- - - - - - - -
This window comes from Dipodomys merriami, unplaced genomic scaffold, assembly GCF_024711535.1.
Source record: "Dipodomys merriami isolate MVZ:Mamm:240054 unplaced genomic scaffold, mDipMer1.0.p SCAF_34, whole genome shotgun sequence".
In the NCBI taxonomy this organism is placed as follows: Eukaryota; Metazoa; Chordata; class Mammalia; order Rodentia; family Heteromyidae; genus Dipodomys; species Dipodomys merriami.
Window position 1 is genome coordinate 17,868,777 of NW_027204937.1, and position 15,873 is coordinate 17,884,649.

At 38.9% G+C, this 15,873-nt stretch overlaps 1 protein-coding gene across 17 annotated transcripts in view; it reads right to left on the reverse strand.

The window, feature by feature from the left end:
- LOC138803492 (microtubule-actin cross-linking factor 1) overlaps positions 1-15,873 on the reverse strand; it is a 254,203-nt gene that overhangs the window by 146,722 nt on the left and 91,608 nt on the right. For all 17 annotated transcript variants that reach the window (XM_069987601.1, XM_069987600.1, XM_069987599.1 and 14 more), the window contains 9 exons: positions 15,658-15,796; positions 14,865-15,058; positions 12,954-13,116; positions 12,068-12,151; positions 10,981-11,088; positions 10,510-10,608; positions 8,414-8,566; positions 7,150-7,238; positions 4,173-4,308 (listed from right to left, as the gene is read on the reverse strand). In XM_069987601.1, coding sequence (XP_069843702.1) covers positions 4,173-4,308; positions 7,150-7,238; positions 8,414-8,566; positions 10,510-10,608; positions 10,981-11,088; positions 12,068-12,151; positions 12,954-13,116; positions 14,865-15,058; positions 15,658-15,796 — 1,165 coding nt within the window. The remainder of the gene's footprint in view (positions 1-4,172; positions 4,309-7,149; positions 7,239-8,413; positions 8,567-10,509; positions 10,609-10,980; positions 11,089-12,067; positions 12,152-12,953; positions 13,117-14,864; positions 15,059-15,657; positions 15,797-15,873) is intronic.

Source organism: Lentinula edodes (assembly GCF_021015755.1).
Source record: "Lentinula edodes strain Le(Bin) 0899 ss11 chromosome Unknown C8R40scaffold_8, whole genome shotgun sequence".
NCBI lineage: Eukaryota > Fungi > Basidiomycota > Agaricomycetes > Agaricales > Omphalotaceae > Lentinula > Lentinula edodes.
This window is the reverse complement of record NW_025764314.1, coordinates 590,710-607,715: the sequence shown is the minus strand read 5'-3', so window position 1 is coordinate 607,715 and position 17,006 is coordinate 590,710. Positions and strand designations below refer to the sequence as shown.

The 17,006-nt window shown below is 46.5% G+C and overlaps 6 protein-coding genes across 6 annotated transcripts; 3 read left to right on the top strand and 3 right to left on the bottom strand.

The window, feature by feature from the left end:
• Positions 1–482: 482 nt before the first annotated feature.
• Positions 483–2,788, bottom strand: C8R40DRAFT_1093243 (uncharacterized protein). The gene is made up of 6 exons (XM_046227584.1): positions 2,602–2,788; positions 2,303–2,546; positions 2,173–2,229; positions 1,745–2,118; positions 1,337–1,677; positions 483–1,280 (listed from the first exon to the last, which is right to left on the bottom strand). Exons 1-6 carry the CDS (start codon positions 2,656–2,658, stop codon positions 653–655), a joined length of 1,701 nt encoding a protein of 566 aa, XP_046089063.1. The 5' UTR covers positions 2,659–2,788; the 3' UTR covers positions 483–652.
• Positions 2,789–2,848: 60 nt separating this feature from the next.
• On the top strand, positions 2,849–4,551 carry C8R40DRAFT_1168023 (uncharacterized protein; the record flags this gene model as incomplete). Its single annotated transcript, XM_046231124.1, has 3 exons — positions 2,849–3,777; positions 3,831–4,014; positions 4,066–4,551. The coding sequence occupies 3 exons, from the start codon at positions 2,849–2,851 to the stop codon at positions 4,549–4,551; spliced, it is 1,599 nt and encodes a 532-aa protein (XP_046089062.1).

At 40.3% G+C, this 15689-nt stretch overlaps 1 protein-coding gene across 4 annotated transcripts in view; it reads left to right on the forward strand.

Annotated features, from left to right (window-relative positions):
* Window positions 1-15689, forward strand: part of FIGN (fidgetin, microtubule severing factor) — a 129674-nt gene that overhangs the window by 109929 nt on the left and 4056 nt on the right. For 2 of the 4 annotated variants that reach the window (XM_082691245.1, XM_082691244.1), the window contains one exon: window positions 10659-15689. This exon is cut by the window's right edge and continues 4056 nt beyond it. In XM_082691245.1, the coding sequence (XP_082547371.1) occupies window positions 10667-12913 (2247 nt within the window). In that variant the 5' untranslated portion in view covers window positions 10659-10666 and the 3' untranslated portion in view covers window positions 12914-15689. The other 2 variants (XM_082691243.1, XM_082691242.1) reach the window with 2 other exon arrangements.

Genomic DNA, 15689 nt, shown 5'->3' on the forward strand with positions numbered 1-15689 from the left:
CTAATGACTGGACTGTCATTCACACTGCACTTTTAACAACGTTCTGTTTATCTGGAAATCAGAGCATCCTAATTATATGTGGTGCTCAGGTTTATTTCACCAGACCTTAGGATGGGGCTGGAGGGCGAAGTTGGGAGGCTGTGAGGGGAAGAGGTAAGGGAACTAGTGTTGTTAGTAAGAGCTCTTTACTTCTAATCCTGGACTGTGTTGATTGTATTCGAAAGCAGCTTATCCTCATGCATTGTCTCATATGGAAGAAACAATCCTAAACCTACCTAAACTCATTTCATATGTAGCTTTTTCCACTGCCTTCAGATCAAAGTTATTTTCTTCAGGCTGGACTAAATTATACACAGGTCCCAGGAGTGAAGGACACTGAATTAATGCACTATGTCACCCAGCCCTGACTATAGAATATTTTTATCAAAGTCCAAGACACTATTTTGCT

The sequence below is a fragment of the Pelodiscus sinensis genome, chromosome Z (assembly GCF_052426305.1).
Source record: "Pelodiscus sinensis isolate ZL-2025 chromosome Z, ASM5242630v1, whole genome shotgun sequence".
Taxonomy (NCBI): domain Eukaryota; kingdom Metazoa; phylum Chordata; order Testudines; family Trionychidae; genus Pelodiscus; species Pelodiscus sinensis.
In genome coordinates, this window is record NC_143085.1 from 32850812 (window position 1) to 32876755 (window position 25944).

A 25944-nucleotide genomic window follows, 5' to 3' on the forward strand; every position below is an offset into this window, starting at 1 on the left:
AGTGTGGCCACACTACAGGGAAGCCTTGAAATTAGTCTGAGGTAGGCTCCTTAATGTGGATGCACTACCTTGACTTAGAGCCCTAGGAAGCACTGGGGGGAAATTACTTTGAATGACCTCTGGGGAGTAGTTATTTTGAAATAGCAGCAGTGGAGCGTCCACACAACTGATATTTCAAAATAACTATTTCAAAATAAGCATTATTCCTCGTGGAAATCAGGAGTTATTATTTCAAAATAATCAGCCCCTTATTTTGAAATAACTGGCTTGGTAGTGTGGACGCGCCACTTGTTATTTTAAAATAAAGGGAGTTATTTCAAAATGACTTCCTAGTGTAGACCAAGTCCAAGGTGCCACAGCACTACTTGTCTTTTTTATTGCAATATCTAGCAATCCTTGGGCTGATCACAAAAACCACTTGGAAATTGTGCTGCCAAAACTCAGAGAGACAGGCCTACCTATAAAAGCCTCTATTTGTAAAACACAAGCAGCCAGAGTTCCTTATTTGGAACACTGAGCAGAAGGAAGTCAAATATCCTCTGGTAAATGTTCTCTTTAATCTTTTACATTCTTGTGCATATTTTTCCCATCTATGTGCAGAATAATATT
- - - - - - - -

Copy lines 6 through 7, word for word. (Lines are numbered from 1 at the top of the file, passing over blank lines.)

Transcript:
The window, feature by feature from the left end:
- LOC138803492 (microtubule-actin cross-linking factor 1) overlaps positions 1-15,873 on the reverse strand; it is a 254,203-nt gene that overhangs the window by 146,722 nt on the left and 91,608 nt on the right. For all 17 annotated transcript variants that reach the window (XM_069987601.1, XM_069987600.1, XM_069987599.1 and 14 more), the window contains 9 exons: positions 15,658-15,796; positions 14,865-15,058; positions 12,954-13,116; positions 12,068-12,151; positions 10,981-11,088; positions 10,510-10,608; positions 8,414-8,566; positions 7,150-7,238; positions 4,173-4,308 (listed from right to left, as the gene is read on the reverse strand). In XM_069987601.1, coding sequence (XP_069843702.1) covers positions 4,173-4,308; positions 7,150-7,238; positions 8,414-8,566; positions 10,510-10,608; positions 10,981-11,088; positions 12,068-12,151; positions 12,954-13,116; positions 14,865-15,058; positions 15,658-15,796 — 1,165 coding nt within the window. The remainder of the gene's footprint in view (positions 1-4,172; positions 4,309-7,149; positions 7,239-8,413; positions 8,567-10,509; positions 10,609-10,980; positions 11,089-12,067; positions 12,152-12,953; positions 13,117-14,864; positions 15,059-15,657; positions 15,797-15,873) is intronic.